La Primaria School Showcases Discovery Science Center’s Water Science Curriculum
January 30, 2014 • 1,245 views
Hang on for a minute...we're trying to find some more stories you might like.
Email This Story
Conservation and erosion were the topic of discussion as students in the THINK Together after school program at La Primaria Elementary School showcased the Discovery Science Center’s Water Science Curriculum. Through the partnership of the Upper San Gabriel Valley Municipal Water District, Discovery Science Center and THINK Together the comprehensive water education program is offered to local schools. The after-school element of the Water District’s program represents an innovative approach to traditional water education programs, complementing in-class assembly programs offered at the 4th and 5th grade levels and water quality workshop programs offered at the 6th grade level to create a ground-breaking new model.
La Primaria’s young scientists were excited to show off their skills and knowledge as members of the Board of the Upper San Gabriel Valley Municipal Water District, executives from Discovery Science Center and THINK Together administrators observed the water curriculum implementation.
“We are so thankful for the partnership of the Upper San Gabriel Valley Municipal Water District and Discovery Science Center for this awesome curriculum for our kids,” said Hector Martinez, La Primaria’s THINK Together Site Coordinator. “It is nice to see what can happen for kids when organizations work together.”
“It is refreshing to see science in the after school program,” said Lisa Summerville Bennett, General Manager of the Los Angeles County THINK Together program. “With the severe budget cuts to education, science has been squeezed out of the school day and this curriculum provides the students the opportunity to engage in hands-on science.”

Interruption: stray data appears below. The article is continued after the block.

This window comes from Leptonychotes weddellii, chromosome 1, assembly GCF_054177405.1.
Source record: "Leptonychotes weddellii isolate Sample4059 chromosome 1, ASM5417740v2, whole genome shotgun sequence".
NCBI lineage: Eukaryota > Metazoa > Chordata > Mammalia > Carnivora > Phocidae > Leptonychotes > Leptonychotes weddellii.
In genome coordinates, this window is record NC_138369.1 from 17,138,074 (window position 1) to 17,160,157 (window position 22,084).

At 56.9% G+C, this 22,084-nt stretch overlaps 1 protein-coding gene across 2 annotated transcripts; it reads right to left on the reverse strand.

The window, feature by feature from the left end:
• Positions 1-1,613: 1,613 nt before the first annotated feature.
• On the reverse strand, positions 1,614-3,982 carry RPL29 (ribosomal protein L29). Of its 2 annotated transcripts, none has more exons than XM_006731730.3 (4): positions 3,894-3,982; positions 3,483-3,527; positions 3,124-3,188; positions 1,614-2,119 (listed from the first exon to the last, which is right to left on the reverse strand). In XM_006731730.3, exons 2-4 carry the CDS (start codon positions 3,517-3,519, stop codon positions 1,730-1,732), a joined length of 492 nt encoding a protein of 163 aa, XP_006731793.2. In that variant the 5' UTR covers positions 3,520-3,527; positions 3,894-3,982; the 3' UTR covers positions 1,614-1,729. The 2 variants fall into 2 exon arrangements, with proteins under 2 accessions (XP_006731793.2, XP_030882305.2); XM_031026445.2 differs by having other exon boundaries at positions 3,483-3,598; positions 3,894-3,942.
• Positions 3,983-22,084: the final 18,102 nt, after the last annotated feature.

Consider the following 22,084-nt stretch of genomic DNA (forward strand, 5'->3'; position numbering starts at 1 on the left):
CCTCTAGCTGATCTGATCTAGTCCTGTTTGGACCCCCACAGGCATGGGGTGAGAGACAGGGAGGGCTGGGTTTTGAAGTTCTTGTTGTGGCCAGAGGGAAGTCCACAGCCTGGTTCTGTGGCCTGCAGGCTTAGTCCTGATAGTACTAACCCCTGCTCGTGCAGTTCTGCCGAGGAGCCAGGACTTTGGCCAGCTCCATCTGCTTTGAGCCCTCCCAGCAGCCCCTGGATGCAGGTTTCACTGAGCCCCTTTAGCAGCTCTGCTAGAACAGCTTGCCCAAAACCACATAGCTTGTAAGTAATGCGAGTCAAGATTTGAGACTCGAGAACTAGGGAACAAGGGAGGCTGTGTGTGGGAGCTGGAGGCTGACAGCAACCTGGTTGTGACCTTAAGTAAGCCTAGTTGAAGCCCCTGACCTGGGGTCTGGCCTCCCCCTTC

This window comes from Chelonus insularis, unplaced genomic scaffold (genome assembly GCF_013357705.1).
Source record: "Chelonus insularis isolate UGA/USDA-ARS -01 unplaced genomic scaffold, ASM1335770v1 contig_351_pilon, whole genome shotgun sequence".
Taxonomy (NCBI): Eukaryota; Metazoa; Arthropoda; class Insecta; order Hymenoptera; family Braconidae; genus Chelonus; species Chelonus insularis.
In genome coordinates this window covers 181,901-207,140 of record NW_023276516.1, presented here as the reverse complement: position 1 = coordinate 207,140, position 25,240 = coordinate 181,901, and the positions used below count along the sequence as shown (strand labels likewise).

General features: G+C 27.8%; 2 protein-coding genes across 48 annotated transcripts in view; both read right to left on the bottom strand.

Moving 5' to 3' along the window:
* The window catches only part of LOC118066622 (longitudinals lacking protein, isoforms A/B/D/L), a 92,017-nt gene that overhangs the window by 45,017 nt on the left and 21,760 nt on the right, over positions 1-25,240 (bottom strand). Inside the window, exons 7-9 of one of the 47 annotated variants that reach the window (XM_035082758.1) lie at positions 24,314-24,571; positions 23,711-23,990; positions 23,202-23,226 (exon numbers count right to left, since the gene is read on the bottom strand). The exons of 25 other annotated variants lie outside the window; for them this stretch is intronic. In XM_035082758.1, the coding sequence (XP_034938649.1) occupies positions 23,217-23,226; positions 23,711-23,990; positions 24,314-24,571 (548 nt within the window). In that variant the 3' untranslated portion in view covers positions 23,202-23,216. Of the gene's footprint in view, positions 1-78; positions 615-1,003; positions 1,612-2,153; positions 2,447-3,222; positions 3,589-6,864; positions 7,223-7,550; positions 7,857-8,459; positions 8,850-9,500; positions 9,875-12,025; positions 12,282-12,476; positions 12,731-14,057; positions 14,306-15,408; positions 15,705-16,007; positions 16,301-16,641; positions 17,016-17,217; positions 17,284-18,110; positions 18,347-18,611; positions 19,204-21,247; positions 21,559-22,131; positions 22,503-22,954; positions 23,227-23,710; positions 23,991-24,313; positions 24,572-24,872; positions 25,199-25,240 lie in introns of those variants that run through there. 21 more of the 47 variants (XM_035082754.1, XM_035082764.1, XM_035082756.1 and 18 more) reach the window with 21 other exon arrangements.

Leading a lesson in water conservation, THINK Together Program Leader, Erica Rios-Streitz, shared that taking a five minute shower is much better than taking a bath.
“Water is a very precious resource and we need to conserve it,” said Erica. “A five minute shower uses about 10 gallons of water and a bath uses about 35 gallons, so be sure to tell your family and friends to opt for showers and keep them to five minutes or less.”
With the students’ help they figured out that approximately 9,125 gallons of water can be saved a year by hoping in the shower instead of the bathtub.
Moving on to an experiment on erosion, the students timed how fast water flows through a simulated ditch when it is clear of debris and when it has sand and dirt in it.
“I love doing science,” said fifth grader Alyssa Amaya. “We get to do a lot of hands-on stuff in THINK Together and it’s really fun.”
Fifth grader, Fernando Hernandez loves learning about science too, and is thankful to have the program at his school.
“Learning about water conservation is really important and we all need to do our part to help conserve water,” he said. “I’m glad we have this program and are able to learn so much about science.”
According to Brian Urias, Director of the Upper San Gabriel Municipal Water District, the water science curriculum is important, especially now with the Governor’s declaration of a drought in California.
“It’s very important that we get education out there and protect our environment and our most precious resource–water. The water district is happy to fund this program and partner with Discovery Science Center, THINK Together and Mountain View School District to bring this valuable curriculum to the students and community,” said Urias.
As they recorded data using Cornell Notes of the water flow from their simulated erosion experiments, the young science explorers were definitely having fun learning about science.
“This community partnership is great,” said Adam Carranza, Mountain View School District Board of Education member. “It shows that great things happen through collaboration and it is wonderful to see the students having fun and engaged in science. I’m very glad we have the program here at La Primaria and hope it continues.”